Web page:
Avery took a year-long break from MGM from 1950 to 1951, during which time Dick Lundy took over his unit to do one Droopy cartoon, Caballero Droopy, and several Barney Bear cartoons. Avery returned in late 1951 and continued with Droopy and his one-shots until the Avery unit was dissolved by MGM in 1953. Michael Lah, an Avery animator, stayed on long enough to help William Hanna and Joseph Barbera complete Deputy Droopy after Avery had left the studio. Lah himself then left MGM, but returned in 1955 to direct CinemaScope Droopy cartoons costarring Spike and Jubalio Wolf. His short One Droopy Knight (1957) was nominated for the 1957 Academy Award for Best Short Subject (Cartoons). However, by the time of One Droopy Knight's release in December 1957, the MGM cartoon studio had been closed for six months, a casualty of corporate downsizing. Richard Dick Lundy was an American animator and film director best known for creating Donald Duck. ... Barney Bear in the opening sequence. ... William Denby Bill Hanna (July 14, 1910 – March 22, 2001) was an American animator, director, producer, cartoon artist, and co-founder, together with Joseph Barbera, of Hanna-Barbera. ... Joseph Roland Joe Barbera (March 24, 1911 – December 18, 2006) was an American animator, cartoon artist, storyboard artist, director, producer, and co-founder, together with William Hanna, of Hanna-Barbera. ... A Fox logo used to promote the CinemaScope process. ... Although he never won an Oscar for any of his movie performances, the comedian Bob Hope received two honorary Oscars for his contributions to cinema. ...

Later appearances

In the 1970s, Filmation produced a series of lower-budget Droopy shorts for television, with Frank Welker and producer Lou Scheimer alternating as the voice of the hound. The 1970s decade refers to the years from 1970 to 1979. ... The first Filmation logo. ... Franklin Willard Welker (born February 16, 1945) is an American voice actor. ... Lou Scheimer was one of the original founders of Filmation animation-company and also an executive producer of many of its cartoons (though only by name due to standardized crediting in most toons, Hal Sutherland received similar treatment). ...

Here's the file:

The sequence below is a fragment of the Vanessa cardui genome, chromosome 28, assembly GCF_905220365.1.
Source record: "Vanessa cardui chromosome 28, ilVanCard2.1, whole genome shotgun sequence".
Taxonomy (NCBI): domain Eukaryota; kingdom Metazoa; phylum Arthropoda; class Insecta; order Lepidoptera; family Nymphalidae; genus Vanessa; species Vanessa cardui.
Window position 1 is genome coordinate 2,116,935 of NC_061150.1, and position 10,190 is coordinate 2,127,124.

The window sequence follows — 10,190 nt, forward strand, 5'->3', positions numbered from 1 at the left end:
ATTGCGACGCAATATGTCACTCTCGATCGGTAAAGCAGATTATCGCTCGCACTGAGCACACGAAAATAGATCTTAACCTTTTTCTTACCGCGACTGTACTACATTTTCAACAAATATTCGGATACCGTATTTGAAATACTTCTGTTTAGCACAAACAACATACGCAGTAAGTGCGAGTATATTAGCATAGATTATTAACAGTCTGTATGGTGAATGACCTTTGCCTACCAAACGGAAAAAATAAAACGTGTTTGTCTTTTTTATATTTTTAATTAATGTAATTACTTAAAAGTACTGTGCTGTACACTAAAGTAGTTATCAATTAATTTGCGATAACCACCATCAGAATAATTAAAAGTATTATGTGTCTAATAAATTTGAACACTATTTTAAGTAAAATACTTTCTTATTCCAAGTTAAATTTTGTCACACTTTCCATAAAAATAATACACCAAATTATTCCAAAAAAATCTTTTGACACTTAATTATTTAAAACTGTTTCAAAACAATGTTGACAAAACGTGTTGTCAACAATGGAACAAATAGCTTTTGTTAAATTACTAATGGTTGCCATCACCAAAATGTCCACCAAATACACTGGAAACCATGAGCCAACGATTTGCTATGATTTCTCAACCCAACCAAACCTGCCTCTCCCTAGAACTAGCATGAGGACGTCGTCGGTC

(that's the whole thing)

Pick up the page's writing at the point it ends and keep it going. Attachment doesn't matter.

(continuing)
In the 1990s, Hanna-Barbera offering Tom & Jerry Kids, Droopy had a young son named Dripple—possibly an older version of the infant we see in Homesteader Droopy. The mild success of the show provided perhaps the most Droopy merchandise: plush toys, gummy snacks, figurines, etc. Tom & Jerry Kids had a spin-off series, Droopy, Master Detective. He also had cameos in two theatrical features: as an elevator operator in Who Framed Roger Rabbit (where he was voiced by the film's animation director Richard Williams), and in Tom and Jerry: The Movie (voiced by Messick). Droopy also had cameos in all three subsequently-produced Roger Rabbit shorts, Tummy Trouble, Roller Coaster Rabbit, and Trail Mix-Up (played by Williams in the first short and by Corey Burton in the latter two). Droopy also appears in the 2006 cartoon series Tom and Jerry Tales. voiced by Don Brown. For the band, see 1990s (band). ... Cartoon Network Studios, formerly known as Hanna-Barbera Cartoons, Inc. ... Tom & Jerry title card from the 1940s. ... Droopy, Master Detective is an animated television series, and is a spin-off of Tom and Jerry Kids. ... Who Framed Roger Rabbit is a 1988 film produced by Amblin Entertainment and The Walt Disney Company (on its Touchstone Pictures banner), Using traditional animation and live action. ... Animation is the rapid display of a sequence of images of 2-D artwork or model positions in order to create an illusion of movement. ... Richard Williams (born on February 10, 1993 in Australia , Eastwood) is a Canadian animator, film director, and film producer, most well known as a film title sequence designer and animator; his most famous works included the title sequences to Whats New, Pussycat? (1965), title and linking sequences in The... Baby Herman (right) and Roger Rabbit, as they appeared in the Roger Rabbit short Tummy Trouble. ... Tummy Trouble (1989) is the first of three animated Roger Rabbit shorts, produced after the 1988 film Who Framed Roger Rabbit. ... Roller Coaster Rabbit (1990) is the second in the Roger Rabbit shorts. ... Trail Mix-Up (1993) is the third and last in the Roger Rabbit shorts. ... Corey Burton (born August 3, 1955), is a voice actor. ... For the Manfred Mann album, see 2006 (album). ... Tom and Jerry Tales is an animated television series, currently airing on The CWs Kids WB block. ... Donald Don Brown is one of the many Canadian voice talents operating out of Vancouver, British Columbia, Canada. ...